It has been said by those who remember kumara planting ceremonies in Maketu prior to 1914 that the singing in the early morning, the rise and fall of the chanting as the planters worked in unison, was almost ethereal as it rose on the mist-laden air. All work was done on a co-operative basis, each plantation being visited in rotation, while individual owners, or groups of owners, provided the meals for the working teams in turn. At the end of the planting one big feast for everybody, followed by dancing and singing, rounded off the ceremony.


1. Taroamahoe. Oldest known species; claimed by Arawa to be the original variety brought to Aotearoa by Whaka-o-te-Rangi. (No. 4 in illustration.) Small, dry tuber with few “eyes”; could be eaten raw, dried or steam-cooked. Hard to cultivate owing to care needed in storage during winter and difficulty in handling when planting out. 1 Taroamakoe, pehu and rekamaroa were all prepared in the same way (see illustration) by dividing the tuber into three pieces after the young shoots were hardened off enough to move. Care had to be taken that they were not dislodged from their “eye” sockets in the process of transferring from hot-bed to plot.

For Nos. 1, 2 and 3 shallow pits previously warmed by fire were hollowed out, lined with dry fern, then layers of tubers, more fern, and finally earth and left three weeks or more. Then the soil was carefully loosened and tubers divided into two or three pieces before carrying to planting grounds.

(2) Pehu: (No. 3 illustration) is also claimed as an original and has practically disappeared, although it was grown extensively at Torere at one time, it was more

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compact in growth and had a hard, smooth surface skin and smaller leaves than any of the other known varieties. (Taukuira Mita states it might be still found growing at Torere.)

(3) Hutihuti: This is claimed to be an original by the Arawa also, and differs only in size from the taroamahoe. It was said to be a favourite food of travellers when eaten on the march after being sun-dried. It also supplied the almost only known drink to the old-time Maori, kao, which was made by mixing the dry powdered root with water. Until 1942-43 it was, with the rekamaroa, a fairly familiar sight in every home kumara plot. Another reason why hutihuti has not been propagated latterly is that it has outgrown its popularity as a food and is much more tedious to prepare for cooking. (I have seen the older generation of kuia (women) spend hours scraping a basketful of hutihuti just for one meal in the home. Straight from the ground it compared more than favourably with the large Island Red or even the more fleshy rekamaroa when cooked, and used to be a favourite dish with boiled fish-heads or any fish meal, to the older generation.)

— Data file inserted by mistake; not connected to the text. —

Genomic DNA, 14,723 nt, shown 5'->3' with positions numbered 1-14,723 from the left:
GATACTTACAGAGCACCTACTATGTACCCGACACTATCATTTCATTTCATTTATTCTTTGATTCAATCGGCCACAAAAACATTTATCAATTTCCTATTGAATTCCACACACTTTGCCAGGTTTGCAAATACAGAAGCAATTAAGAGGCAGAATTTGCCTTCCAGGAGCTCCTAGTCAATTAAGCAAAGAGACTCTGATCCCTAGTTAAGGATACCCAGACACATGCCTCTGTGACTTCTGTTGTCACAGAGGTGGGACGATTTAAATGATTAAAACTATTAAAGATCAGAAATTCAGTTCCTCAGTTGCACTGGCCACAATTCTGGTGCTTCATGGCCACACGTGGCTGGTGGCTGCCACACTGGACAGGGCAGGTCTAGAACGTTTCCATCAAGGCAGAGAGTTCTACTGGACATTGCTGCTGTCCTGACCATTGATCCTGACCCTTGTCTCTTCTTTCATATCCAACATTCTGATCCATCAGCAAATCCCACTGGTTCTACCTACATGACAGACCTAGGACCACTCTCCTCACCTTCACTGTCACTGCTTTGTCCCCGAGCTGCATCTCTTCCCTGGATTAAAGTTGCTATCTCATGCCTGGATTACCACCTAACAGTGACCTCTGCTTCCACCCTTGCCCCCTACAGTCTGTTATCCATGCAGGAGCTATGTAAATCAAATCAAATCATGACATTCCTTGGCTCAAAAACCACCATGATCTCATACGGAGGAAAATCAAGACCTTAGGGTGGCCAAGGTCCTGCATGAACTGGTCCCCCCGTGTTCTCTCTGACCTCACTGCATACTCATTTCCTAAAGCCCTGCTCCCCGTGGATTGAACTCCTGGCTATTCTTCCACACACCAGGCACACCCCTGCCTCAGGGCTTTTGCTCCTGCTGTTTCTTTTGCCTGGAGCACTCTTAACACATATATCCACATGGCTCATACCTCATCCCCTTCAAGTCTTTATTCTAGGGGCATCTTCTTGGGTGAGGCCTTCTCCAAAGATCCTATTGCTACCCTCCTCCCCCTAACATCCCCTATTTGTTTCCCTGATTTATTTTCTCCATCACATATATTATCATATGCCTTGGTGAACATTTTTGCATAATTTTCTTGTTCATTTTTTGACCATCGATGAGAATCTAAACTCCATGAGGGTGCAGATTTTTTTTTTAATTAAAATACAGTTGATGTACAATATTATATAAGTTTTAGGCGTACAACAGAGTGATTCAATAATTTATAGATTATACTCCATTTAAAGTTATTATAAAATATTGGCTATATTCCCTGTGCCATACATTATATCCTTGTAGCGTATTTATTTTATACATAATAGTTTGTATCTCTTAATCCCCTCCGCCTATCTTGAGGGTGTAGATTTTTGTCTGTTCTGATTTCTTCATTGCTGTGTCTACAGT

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(4) Rekamaroa: (No. 1 illustration). This seems to have been the most easily cultivated and the most popular variety of the four named species, probably because of its larger size and fleshy contents, and the fact that it propagated more easily than the other three. Invariably also, the root crop per plant gave a better yield in a good season, averaging three to five tubers per plant. It was more easily handled when planting out, being as hardy as the Island Red, but like this commercial variety, a poor keeper.

There seems to be some doubt as to whether this is really an original kumara, but it was certainly known to the old-time Maori long before the advent of the Pakeha.

  • Whangaparoa: taroamahoe (by Arawa Canoe).
  • Maketu: taroamahoe, pehu, hutihuti, and rekamaroa.
  • Motiti island: hutihuti, rekamaroa (recently).
  • Tauranga: hutihuti, rekamaroa (doubtful).
  • Te Puke: hutihuti,—?
  • Matata, Otamarakau, Te Teko (Whakatane), all grew hutihuti extensively until recently.
  • Mokoia island, Rotorua: supposed to have grown all four named varieties and until quite recently grew hutihuti and rekamaroa.
  • Torere: pehu until recently (vide Takuira Mita).
  • Orekei Pa (Auckland): An original variety until as late as 1942. Might have been hutihuti or rekamaroa or another species again, as it has been stated that the Bay of Plenty Maori knew the names of at least a dozen varieties prior to European settlement.

It is also possible that there are still other varieties known to the local inhabitants of remote settlements.

1   Previously more care was taken with the preparing of beds for “sets.”